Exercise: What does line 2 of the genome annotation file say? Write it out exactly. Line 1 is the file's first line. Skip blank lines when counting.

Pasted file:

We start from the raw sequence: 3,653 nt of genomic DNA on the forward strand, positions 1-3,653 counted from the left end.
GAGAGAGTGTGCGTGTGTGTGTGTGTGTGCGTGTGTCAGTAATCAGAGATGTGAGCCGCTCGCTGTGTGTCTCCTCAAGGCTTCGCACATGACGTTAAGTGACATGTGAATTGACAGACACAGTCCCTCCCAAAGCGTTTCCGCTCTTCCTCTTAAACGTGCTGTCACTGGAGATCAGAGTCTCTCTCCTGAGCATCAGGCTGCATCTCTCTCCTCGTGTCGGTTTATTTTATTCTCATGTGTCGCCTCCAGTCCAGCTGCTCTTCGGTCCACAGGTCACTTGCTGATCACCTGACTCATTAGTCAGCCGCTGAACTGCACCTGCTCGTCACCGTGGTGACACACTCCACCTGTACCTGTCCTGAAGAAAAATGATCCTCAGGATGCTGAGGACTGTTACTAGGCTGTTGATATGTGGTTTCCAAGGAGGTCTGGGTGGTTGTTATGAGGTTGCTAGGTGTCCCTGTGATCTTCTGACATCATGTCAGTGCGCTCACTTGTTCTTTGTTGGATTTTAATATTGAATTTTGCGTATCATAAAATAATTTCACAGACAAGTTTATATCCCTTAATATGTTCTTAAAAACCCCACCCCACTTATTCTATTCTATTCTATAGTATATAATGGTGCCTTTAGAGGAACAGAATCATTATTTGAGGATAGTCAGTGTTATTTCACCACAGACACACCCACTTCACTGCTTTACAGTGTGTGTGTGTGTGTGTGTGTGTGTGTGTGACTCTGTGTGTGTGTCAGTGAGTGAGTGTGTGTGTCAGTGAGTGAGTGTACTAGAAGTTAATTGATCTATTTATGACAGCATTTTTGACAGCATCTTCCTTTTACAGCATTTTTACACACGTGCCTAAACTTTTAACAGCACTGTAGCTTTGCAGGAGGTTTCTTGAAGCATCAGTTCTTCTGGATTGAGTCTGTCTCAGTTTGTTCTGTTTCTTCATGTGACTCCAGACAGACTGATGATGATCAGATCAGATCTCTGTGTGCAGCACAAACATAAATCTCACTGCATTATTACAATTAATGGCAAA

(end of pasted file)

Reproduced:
GAGAGAGTGTGCGTGTGTGTGTGTGTGTGCGTGTGTCAGTAATCAGAGATGTGAGCCGCTCGCTGTGTGTCTCCTCAAGGCTTCGCACATGACGTTAAGTGACATGTGAATTGACAGACACAGTCCCTCCCAAAGCGTTTCCGCTCTTCCTCTTAAACGTGCTGTCACTGGAGATCAGAGTCTCTCTCCTGAGCATCAGGCTGCATCTCTCTCCTCGTGTCGGTTTATTTTATTCTCATGTGTCGCCTCCAGTCCAGCTGCTCTTCGGTCCACAGGTCACTTGCTGATCACCTGACTCATTAGTCAGCCGCTGAACTGCACCTGCTCGTCACCGTGGTGACACACTCCACCTGTACCTGTCCTGAAGAAAAATGATCCTCAGGATGCTGAGGACTGTTACTAGGCTGTTGATATGTGGTTTCCAAGGAGGTCTGGGTGGTTGTTATGAGGTTGCTAGGTGTCCCTGTGATCTTCTGACATCATGTCAGTGCGCTCACTTGTTCTTTGTTGGATTTTAATATTGAATTTTGCGTATCATAAAATAATTTCACAGACAAGTTTATATCCCTTAATATGTTCTTAAAAACCCCACCCCACTTATTCTATTCTATTCTATAGTATATAATGGTGCCTTTAGAGGAACAGAATCATTATTTGAGGATAGTCAGTGTTATTTCACCACAGACACACCCACTTCACTGCTTTACAGTGTGTGTGTGTGTGTGTGTGTGTGTGTGTGACTCTGTGTGTGTGTCAGTGAGTGAGTGTGTGTGTCAGTGAGTGAGTGTACTAGAAGTTAATTGATCTATTTATGACAGCATTTTTGACAGCATCTTCCTTTTACAGCATTTTTACACACGTGCCTAAACTTTTAACAGCACTGTAGCTTTGCAGGAGGTTTCTTGAAGCATCAGTTCTTCTGGATTGAGTCTGTCTCAGTTTGTTCTGTTTCTTCATGTGACTCCAGACAGACTGATGATGATCAGATCAGATCTCTGTGTGCAGCACAAACATAAATCTCACTGCATTATTACAATTAATGGCAAA